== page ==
|I am a specialist in Film and Media Studies. My contribution to our collaborative OER project in Spanish at George Mason University is a series of four units for Spanish 306, the second semester of the year-long requirement for L2 students who are first entering advanced study in the language. These four units center on themes in Latin American media and cultural studies. I crafted the units with two related goals in mind. First, I sought to make the content accessible for students who were perhaps encountering rich text in Spanish for the first time. Second, I situated the content within disciplinary frameworks of media and cultural studies that students will go on to encounter in higher-level Spanish courses. My work is inspired by numerous calls in K-12 and higher education that have stressed the need of students at all levels of schooling to learn not only content knowledge but also how that knowledge is organized in a particular subject or discipline (MLA; see also Zimmerman; Arum et al.). |
I chose four themes for the units that I believed would be of interest to students majoring in Spanish as well as other popular subjects like Global Affairs, Business, Political Science and Public Health. The themes are: Globalization and Latin America; Mass Media in Latin America; Latinx in the United States; and Modernity and Tradition in Latin America. I composed each unit as two sections of narrative text. The first narrative introduces the thematic material through the lens of a theoretical approach common to Latin American or Latinx studies, such as Jesús Martín Barbero’s “From the Media to the Mediations” (1997) in the sample uploaded here or Border Studies in the unit on Latinx in the United States. In the second narrative, students are then asked to use these critical lenses in a close reading of specific artefacts of Latin American and Latinx culture, including film, radio, comic and other visual art, journalistic writings and literature. Each of the sections includes a series of reflective questions that students can complete as homework or small group work in class and then discuss in the class as a whole. My colleague and collaborative partner on the larger OER project Alexia Vikis generously developed vocabulary lists and exercises to correspond to each cultural unit.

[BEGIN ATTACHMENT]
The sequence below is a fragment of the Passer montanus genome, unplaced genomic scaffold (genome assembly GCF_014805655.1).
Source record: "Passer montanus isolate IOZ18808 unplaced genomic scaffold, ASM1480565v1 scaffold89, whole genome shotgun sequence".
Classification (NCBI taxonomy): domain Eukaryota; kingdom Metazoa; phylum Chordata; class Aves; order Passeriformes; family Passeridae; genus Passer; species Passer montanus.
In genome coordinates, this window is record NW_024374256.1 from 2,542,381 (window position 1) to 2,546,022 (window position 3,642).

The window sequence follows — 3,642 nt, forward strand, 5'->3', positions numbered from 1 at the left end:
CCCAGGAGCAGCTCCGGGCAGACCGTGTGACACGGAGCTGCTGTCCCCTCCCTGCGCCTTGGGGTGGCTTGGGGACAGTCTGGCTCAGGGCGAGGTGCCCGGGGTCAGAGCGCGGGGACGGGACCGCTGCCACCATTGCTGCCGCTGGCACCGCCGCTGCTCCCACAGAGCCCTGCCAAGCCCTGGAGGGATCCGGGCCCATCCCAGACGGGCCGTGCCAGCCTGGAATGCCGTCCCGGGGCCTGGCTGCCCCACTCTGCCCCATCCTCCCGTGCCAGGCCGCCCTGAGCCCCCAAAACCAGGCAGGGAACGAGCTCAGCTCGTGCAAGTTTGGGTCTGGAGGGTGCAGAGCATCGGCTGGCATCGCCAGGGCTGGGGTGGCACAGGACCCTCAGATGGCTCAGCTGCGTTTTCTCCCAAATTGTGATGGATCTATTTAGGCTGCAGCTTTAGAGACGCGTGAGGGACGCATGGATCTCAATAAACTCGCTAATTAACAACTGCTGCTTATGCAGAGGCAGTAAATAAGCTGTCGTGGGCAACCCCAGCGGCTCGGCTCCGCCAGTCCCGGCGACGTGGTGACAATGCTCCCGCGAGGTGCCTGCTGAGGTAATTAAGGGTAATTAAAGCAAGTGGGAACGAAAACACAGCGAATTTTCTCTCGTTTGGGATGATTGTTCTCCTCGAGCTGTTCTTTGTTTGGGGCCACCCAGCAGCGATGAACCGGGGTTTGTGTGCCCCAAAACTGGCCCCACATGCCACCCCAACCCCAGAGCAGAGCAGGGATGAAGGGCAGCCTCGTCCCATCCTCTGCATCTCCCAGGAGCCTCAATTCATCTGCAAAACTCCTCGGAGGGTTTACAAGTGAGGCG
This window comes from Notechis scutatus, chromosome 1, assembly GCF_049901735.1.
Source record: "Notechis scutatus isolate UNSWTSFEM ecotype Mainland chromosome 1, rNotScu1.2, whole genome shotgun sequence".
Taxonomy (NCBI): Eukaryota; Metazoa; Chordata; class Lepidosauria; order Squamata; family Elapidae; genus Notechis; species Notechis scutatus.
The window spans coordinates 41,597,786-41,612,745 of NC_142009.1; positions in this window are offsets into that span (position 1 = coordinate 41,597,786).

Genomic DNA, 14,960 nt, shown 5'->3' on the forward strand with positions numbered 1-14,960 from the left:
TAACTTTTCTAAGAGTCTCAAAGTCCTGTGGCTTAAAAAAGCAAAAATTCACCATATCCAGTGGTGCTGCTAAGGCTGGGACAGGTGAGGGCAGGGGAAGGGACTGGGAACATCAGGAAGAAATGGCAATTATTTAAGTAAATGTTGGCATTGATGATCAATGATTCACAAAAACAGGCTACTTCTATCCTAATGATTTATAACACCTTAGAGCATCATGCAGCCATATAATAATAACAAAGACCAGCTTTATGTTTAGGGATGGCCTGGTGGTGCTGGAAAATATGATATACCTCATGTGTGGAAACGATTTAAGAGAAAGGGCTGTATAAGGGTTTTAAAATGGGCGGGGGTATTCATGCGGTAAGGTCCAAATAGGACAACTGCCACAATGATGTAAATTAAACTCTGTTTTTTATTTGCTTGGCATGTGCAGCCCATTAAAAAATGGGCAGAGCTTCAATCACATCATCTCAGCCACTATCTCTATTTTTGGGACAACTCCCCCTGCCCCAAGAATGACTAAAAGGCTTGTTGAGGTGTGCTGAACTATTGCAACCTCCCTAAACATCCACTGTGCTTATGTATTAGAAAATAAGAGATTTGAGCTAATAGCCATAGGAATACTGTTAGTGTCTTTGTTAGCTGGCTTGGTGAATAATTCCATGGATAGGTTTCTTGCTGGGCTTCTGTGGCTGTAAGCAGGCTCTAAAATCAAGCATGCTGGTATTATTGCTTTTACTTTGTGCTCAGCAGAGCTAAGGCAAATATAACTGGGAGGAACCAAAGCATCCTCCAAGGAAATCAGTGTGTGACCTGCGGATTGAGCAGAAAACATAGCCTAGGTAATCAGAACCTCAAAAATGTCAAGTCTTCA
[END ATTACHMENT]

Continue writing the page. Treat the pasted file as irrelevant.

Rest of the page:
One of the positive outcomes that I have witnessed from this approach has been students' familiarity with critical approaches to culture and Latin American history that they bring into their higher-level classes. A number of students in my advanced courses have been exposed to the four units in Spanish 306. These students are conversant with complex abstract concepts like nationalism and populism as well as with historical traditions like caudillo leadership. They also find the reading assignments in critical theory less daunting. This project has been enormously gratifying not only for its pedagogical value, collaborative nature and civic purpose, but also for its creative and intellectual challenge.
Arum, Richard, Roska, Josipa, and Cook, Amanda. (2016). Improving Quality in American Higher Education: Learning Outcomes and Assessments for the 21st Century. Hoboken: Jossey-Bass.
Martín Barbero, Jesús. (1987). Desde los medios a las mediaciones. México: Ed. Gustavo Gili.
MLA Ad Hoc Committee on Teaching (2001). Final Report. Profession 2001. New York: MLA, 225–38. Retrieved from https://www.mla.org/Resources/Research/Surveys-Reports-and-Other-Documents/Teaching-Enrollments-and-Programs/Report-from-the-MLA-Ad-Hoc-Committee-on-Teaching/Read-the-Report-Online.
Zimmerman, Jonathan (12/02/2014). “Why Is American Teaching So Bad?" The New York Review of Books. Retrieved from http://www.nybooks.com/articles/2014/12/04/why-american-teaching-so-bad/.